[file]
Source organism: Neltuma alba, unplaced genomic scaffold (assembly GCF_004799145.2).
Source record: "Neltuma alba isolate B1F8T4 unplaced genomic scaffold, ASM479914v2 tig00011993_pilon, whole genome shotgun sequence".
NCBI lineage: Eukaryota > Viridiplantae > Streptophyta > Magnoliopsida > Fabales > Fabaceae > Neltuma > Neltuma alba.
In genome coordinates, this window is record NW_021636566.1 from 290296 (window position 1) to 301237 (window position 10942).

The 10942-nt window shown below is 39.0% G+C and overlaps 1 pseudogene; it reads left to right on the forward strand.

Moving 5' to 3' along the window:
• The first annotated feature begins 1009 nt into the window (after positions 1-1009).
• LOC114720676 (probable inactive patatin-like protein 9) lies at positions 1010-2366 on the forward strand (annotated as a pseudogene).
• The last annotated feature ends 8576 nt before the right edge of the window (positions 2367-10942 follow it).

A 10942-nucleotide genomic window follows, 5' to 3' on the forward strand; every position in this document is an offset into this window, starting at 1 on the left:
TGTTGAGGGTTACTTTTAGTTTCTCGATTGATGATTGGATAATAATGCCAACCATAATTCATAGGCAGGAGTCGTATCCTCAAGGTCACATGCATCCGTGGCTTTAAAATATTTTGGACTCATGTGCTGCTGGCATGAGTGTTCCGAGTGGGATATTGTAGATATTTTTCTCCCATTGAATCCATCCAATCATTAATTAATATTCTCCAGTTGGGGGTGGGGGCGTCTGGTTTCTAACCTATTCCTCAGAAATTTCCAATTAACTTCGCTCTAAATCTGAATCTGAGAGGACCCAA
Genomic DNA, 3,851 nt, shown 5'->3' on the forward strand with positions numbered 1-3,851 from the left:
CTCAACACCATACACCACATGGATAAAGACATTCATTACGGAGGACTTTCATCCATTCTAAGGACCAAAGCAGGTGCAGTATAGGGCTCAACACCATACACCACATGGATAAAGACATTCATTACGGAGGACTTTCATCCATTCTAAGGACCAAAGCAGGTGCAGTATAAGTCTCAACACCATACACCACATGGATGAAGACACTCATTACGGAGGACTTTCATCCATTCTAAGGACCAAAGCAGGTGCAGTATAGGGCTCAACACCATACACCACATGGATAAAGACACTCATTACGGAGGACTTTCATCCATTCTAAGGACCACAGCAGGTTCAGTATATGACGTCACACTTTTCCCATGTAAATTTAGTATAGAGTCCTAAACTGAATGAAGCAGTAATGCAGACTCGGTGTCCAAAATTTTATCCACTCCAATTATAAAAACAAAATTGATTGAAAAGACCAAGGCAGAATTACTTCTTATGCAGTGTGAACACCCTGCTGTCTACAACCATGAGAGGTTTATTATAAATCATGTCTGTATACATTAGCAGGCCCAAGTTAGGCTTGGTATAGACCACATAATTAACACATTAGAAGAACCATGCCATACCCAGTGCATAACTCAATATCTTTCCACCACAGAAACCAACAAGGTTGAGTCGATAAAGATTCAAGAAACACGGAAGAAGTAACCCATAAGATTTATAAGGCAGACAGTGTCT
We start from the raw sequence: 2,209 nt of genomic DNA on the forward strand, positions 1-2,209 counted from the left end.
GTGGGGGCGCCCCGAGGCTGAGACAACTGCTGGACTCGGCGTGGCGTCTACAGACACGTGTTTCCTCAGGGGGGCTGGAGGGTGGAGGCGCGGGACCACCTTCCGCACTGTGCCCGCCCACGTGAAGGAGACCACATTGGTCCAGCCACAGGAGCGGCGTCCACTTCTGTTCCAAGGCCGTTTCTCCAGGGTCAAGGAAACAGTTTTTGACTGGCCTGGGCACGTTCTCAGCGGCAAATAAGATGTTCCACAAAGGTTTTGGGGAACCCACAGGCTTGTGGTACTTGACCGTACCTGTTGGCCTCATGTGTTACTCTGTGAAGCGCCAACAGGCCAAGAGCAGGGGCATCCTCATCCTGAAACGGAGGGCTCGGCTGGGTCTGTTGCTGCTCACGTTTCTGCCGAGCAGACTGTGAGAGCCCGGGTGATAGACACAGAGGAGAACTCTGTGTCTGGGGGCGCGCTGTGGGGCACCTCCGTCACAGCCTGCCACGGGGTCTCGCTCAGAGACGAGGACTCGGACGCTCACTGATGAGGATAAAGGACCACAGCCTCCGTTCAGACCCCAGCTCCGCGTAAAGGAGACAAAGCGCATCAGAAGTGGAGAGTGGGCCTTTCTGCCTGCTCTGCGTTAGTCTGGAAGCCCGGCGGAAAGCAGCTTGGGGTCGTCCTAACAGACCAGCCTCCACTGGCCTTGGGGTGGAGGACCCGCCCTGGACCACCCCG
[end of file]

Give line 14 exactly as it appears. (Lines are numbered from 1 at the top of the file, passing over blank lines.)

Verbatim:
We start from the raw sequence: 2,209 nt of genomic DNA on the forward strand, positions 1-2,209 counted from the left end.